We are pleased to announce that the winner of our Postgraduate Bursary for Summer 2023 is Lourdes Barquín Sanmartín (University of Edinburgh). Full details of Lourdes’ biography and project are provided below.


Lourdes is a linguist with a background in language teaching, both at secondary and higher education. She is a PhD candidate in Applied Linguistics and Language Acquisition at the University of Edinburgh and a Teaching Fellow in Spanish at University College Dublin. Her doctoral research revolves around the acquisition of Spanish as a second (L2) and a third (L3) language in native English speakers with a focus on grammatical transfers between proximal languages.

Lourdes holds an undergraduate degree in Translation and Interpretation Studies (English, French and Spanish) and a minor in simultaneous interpretation. She also spent her second year at the University of Sheffield as part of the Erasmus Exchange Programme. During her last year of university, she worked as a Spanish and English teacher and collaborated with the editorial Saure as a proofreader. After she graduated in 2016, she was granted an award by the Spanish Ministry of Education to work as a Spanish assistant in Paris. Once the academic year finished in France, she moved to the UK in order to pursue her career in language teaching and learning.

She settled in Liverpool, where she obtained her Postgraduate Certificate in Secondary Education (PGCE) specialising in Modern Foreign Languages, spending three years teaching in a British school. During this time, she combined her full-time job in school with her MA in Teaching Spanish as a Foreign Language. In 2020, she was accepted to start her PhD studies at the University of Edinburgh, where she is currently researching language acquisition and Spanish linguistics under the supervision of Dr Carlos Soler Montes and Dr Michael Ramsammy. In September 2021, she received the British Spanish Society scholarship in collaboration with BBVA.

Lourdes’ main research interests are grammatical transfers from the L1 and L2 into the L3. Due to her background in secondary education, she focuses specifically on students with L1 English, L2 French and L3 Spanish as this is the predominant language combination among British students. Her hypothesis supports that the similarities between French and Spanish can facilitate the learning of the past aspectual contrast imperfecto/indefinido and the modal contrast subjuntivo/indicativo in Spanish as a third language. 

Summary of the research

This thesis presents an interdisciplinary study that integrates the fields of second and third language acquisition, as well as foreign language teaching and learning. The research is situated within the British Higher Education context and focuses on the prevailing sequential order of foreign languages among British students, specifically French as a second language (L2) and Spanish as a third language (L3) (Collen, 2020, 2021, 2022).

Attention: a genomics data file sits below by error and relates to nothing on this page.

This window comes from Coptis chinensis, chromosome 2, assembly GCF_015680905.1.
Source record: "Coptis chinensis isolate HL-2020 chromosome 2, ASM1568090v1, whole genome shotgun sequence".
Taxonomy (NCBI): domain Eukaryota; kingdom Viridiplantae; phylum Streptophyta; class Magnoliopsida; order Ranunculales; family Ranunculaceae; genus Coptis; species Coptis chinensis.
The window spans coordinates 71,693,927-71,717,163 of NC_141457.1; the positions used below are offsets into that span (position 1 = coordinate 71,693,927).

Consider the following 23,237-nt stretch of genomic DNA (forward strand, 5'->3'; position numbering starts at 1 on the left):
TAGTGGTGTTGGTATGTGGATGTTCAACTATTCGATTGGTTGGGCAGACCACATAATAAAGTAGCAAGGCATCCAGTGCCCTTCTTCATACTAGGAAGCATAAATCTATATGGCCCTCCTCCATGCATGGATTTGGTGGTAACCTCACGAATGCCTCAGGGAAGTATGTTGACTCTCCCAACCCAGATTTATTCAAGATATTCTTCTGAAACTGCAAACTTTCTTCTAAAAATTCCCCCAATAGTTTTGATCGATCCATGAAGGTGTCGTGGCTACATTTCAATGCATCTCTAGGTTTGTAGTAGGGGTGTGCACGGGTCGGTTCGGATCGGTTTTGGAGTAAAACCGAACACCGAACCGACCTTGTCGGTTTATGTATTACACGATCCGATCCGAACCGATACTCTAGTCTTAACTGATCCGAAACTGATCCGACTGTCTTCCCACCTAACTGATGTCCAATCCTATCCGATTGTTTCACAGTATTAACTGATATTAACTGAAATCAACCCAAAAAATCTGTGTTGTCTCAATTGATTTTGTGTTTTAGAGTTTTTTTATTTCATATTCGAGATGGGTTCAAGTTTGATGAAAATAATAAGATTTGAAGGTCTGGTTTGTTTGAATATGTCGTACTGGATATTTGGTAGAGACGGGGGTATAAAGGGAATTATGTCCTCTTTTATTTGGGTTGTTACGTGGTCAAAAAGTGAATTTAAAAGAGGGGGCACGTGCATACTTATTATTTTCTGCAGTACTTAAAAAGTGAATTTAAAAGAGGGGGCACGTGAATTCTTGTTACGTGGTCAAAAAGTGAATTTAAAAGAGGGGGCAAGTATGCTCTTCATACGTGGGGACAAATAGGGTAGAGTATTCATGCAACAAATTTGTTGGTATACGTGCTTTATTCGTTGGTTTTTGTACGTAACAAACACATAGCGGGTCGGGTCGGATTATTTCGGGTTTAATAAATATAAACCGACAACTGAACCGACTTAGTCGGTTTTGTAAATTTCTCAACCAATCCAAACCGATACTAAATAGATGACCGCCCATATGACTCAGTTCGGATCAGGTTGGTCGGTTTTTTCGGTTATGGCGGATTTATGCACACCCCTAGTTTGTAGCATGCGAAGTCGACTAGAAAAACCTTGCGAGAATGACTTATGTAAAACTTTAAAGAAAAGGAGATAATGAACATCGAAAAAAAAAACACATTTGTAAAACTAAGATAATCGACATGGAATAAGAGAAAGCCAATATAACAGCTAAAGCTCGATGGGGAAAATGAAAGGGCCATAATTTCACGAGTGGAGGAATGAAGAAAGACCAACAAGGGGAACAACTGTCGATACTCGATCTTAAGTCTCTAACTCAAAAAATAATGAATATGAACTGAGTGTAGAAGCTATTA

Spanish is widely studied in the United Kingdom (Collen, 2021; EUROSTAT, 2016, 2022; Instituto Cervantes, 2022; Tinsley, 2019). A quantitative empirical study was conducted involving native English speakers from the UK who are learning Spanish only or both Spanish and French. These students are enrolled in the first (levels B1 and B1+) and second year (level B2) of the Modern Languages degree at the School of Literatures, Languages and Cultures, University of Edinburgh. The Spanish L2 group consists of students without previous knowledge of French, while the Spanish L3 group has French as their L2. The study investigates how the sequential order of studying these two Romance languages affects native English learners and explores whether prior knowledge of French facilitates the acquisition of a typologically-proximal language such as Spanish.

The study conducted a contrastive analysis between the Spanish L2 and L3 groups and the results show systematic evidence of a better performance in the Spanish L3 groups across all three levels (B1, B1+ and B2), specifically with regards to grammatical features that are not explicitly marked in the learner’s mother tongue: the mood selection indicativo/subjuntivo and the aspectual contrast imperfecto/indefinido. We argue this is due to positive transfers stemming from French. Nevertheless, despite knowing that typological proximity is the main factor for positive transfer, data shows that structural asymmetry between the two Romance languages can negatively intervene.